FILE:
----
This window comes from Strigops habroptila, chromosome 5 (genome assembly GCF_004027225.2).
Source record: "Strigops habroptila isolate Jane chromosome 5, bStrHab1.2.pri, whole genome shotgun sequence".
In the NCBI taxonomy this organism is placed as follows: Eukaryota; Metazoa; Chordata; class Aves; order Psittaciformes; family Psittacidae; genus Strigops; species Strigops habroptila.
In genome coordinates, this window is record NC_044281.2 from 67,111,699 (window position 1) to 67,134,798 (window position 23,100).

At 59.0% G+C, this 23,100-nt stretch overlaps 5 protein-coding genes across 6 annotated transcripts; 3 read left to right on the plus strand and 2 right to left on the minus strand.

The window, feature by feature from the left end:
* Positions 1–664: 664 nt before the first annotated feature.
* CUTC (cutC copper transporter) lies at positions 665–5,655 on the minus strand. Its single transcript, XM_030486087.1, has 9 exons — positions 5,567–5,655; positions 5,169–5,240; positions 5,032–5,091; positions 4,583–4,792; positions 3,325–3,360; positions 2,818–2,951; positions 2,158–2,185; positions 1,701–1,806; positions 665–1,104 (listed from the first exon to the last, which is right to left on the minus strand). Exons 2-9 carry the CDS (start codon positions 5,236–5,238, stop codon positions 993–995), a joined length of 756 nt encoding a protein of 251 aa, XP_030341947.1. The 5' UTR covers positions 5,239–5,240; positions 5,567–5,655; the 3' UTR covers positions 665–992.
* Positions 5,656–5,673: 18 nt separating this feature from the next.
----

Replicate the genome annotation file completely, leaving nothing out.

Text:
This window comes from Strigops habroptila, chromosome 5 (genome assembly GCF_004027225.2).
Source record: "Strigops habroptila isolate Jane chromosome 5, bStrHab1.2.pri, whole genome shotgun sequence".
In the NCBI taxonomy this organism is placed as follows: Eukaryota; Metazoa; Chordata; class Aves; order Psittaciformes; family Psittacidae; genus Strigops; species Strigops habroptila.
In genome coordinates, this window is record NC_044281.2 from 67,111,699 (window position 1) to 67,134,798 (window position 23,100).

At 59.0% G+C, this 23,100-nt stretch overlaps 5 protein-coding genes across 6 annotated transcripts; 3 read left to right on the plus strand and 2 right to left on the minus strand.

The window, feature by feature from the left end:
* Positions 1–664: 664 nt before the first annotated feature.
* CUTC (cutC copper transporter) lies at positions 665–5,655 on the minus strand. Its single transcript, XM_030486087.1, has 9 exons — positions 5,567–5,655; positions 5,169–5,240; positions 5,032–5,091; positions 4,583–4,792; positions 3,325–3,360; positions 2,818–2,951; positions 2,158–2,185; positions 1,701–1,806; positions 665–1,104 (listed from the first exon to the last, which is right to left on the minus strand). Exons 2-9 carry the CDS (start codon positions 5,236–5,238, stop codon positions 993–995), a joined length of 756 nt encoding a protein of 251 aa, XP_030341947.1. The 5' UTR covers positions 5,239–5,240; positions 5,567–5,655; the 3' UTR covers positions 665–992.
* Positions 5,656–5,673: 18 nt separating this feature from the next.